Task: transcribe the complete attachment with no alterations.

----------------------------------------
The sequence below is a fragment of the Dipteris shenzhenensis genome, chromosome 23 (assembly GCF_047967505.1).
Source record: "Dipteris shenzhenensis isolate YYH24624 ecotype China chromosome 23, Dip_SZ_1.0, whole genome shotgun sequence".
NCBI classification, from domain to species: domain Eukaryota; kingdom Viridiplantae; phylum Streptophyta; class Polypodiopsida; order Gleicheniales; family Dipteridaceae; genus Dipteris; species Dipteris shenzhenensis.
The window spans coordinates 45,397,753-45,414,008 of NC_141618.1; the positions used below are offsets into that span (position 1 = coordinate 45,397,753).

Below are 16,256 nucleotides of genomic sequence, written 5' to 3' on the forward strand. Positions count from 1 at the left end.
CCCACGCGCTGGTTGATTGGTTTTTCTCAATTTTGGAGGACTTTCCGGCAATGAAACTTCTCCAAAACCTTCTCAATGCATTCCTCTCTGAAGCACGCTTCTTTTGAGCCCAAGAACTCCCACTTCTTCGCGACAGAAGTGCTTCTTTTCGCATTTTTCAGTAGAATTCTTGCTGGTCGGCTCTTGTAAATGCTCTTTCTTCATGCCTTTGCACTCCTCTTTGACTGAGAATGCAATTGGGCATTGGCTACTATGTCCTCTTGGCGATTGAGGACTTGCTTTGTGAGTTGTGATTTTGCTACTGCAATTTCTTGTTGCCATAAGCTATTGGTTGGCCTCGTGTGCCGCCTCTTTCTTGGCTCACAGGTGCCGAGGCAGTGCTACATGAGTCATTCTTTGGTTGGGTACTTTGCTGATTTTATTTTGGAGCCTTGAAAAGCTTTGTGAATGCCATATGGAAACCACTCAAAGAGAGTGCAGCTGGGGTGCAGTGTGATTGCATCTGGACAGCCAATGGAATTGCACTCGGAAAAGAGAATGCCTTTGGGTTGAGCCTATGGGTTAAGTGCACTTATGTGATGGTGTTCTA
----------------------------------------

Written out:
The sequence below is a fragment of the Dipteris shenzhenensis genome, chromosome 23 (assembly GCF_047967505.1).
Source record: "Dipteris shenzhenensis isolate YYH24624 ecotype China chromosome 23, Dip_SZ_1.0, whole genome shotgun sequence".
NCBI classification, from domain to species: domain Eukaryota; kingdom Viridiplantae; phylum Streptophyta; class Polypodiopsida; order Gleicheniales; family Dipteridaceae; genus Dipteris; species Dipteris shenzhenensis.
The window spans coordinates 45,397,753-45,414,008 of NC_141618.1; the positions used below are offsets into that span (position 1 = coordinate 45,397,753).

Below are 16,256 nucleotides of genomic sequence, written 5' to 3' on the forward strand. Positions count from 1 at the left end.
CCCACGCGCTGGTTGATTGGTTTTTCTCAATTTTGGAGGACTTTCCGGCAATGAAACTTCTCCAAAACCTTCTCAATGCATTCCTCTCTGAAGCACGCTTCTTTTGAGCCCAAGAACTCCCACTTCTTCGCGACAGAAGTGCTTCTTTTCGCATTTTTCAGTAGAATTCTTGCTGGTCGGCTCTTGTAAATGCTCTTTCTTCATGCCTTTGCACTCCTCTTTGACTGAGAATGCAATTGGGCATTGGCTACTATGTCCTCTTGGCGATTGAGGACTTGCTTTGTGAGTTGTGATTTTGCTACTGCAATTTCTTGTTGCCATAAGCTATTGGTTGGCCTCGTGTGCCGCCTCTTTCTTGGCTCACAGGTGCCGAGGCAGTGCTACATGAGTCATTCTTTGGTTGGGTACTTTGCTGATTTTATTTTGGAGCCTTGAAAAGCTTTGTGAATGCCATATGGAAACCACTCAAAGAGAGTGCAGCTGGGGTGCAGTGTGATTGCATCTGGACAGCCAATGGAATTGCACTCGGAAAAGAGAATGCCTTTGGGTTGAGCCTATGGGTTAAGTGCACTTATGTGATGGTGTTCTA